Friday, January 9, 2015


Chambers of the Nebraska Supreme Court. (Judicial Branch Photo)

How divided and frustrated were the members of the Nebraska Supreme Court over the impasse in the Keystone pipeline case? 

It is rare in the Nebraska Supreme Court to have such pointed opposition show up in the court's opinions. It really broke loose and publicly in this case.

Friction is obvious as three members of the court stand their ground with their interpretation of the law, blocking a decisive opinion on the central issue: was the state law giving the state's governor the power to choose the projects route across the state. Because it dealt with content in Nebraska's Constitution a super-majority vote…five of nine judges…were needed to overturn the district court's ruling. 

Here are two revealing quotes taken from the 64-page opinion in Thompson v. Heineman.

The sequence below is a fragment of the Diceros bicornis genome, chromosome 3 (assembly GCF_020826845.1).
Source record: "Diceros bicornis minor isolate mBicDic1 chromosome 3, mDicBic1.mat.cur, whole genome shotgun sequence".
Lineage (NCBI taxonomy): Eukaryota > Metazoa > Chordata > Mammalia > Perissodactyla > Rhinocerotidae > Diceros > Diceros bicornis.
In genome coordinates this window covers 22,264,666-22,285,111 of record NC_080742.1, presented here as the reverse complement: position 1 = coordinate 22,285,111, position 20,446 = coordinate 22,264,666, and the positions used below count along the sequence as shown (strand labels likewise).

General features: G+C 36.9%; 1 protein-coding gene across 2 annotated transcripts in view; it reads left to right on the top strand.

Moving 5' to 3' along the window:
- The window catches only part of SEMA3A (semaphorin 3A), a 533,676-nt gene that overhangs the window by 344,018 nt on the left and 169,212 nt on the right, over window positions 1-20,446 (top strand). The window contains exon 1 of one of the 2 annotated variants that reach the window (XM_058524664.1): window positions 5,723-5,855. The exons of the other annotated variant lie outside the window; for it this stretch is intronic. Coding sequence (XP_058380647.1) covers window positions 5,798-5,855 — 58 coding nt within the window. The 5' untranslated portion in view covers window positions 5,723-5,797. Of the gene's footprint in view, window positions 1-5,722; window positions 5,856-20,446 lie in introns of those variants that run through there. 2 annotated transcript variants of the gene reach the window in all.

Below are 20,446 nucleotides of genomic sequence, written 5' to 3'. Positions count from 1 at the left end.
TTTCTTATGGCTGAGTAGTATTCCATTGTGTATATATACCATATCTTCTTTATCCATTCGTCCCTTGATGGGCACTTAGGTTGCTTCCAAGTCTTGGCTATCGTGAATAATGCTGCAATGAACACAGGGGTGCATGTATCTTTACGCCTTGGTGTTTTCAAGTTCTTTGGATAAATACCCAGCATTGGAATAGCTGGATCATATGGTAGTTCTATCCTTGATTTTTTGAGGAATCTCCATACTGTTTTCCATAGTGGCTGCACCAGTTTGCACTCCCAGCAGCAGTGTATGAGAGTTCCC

From the four judges in the majority who were over-ruled:
“If the exercise of eminent domain over private property and the constitutional require­ments for the organization of state government do not raise matters of great public concern, then no issue could be suffi­ciently potent to give citizens the right to challenge an unlaw­ful government action. The inscription above the main entrance to this Capitol pro­claims that the ‘Salvation of the State is Watchfulness in the Citizen.’ For that inscription to have meaning, someone must have standing to defend the Nebraska Constitution.”

From the three judges who refused to offer an opinion on the constitutionality of Legislative Bill 1161, authorizing the Governor to choose the pipeline's route:
“Courts are obligated to decide the merits of cases which are properly before them, but they have an equally important obligation to refrain from deciding matters over which they lack jurisdiction. Whether or not it constitutes a matter of “great public con­cern,” the constitutional challenge to L.B. 1161 is a legitimate issue which should be decided by a court as expeditiously as possible. But it must be decided by a court with jurisdiction to do so, or the entire judicial process is for naught. We are obligated to resolve cases on the basis of how they are actually brought to us, not on the basis of how they should have been brought to us.”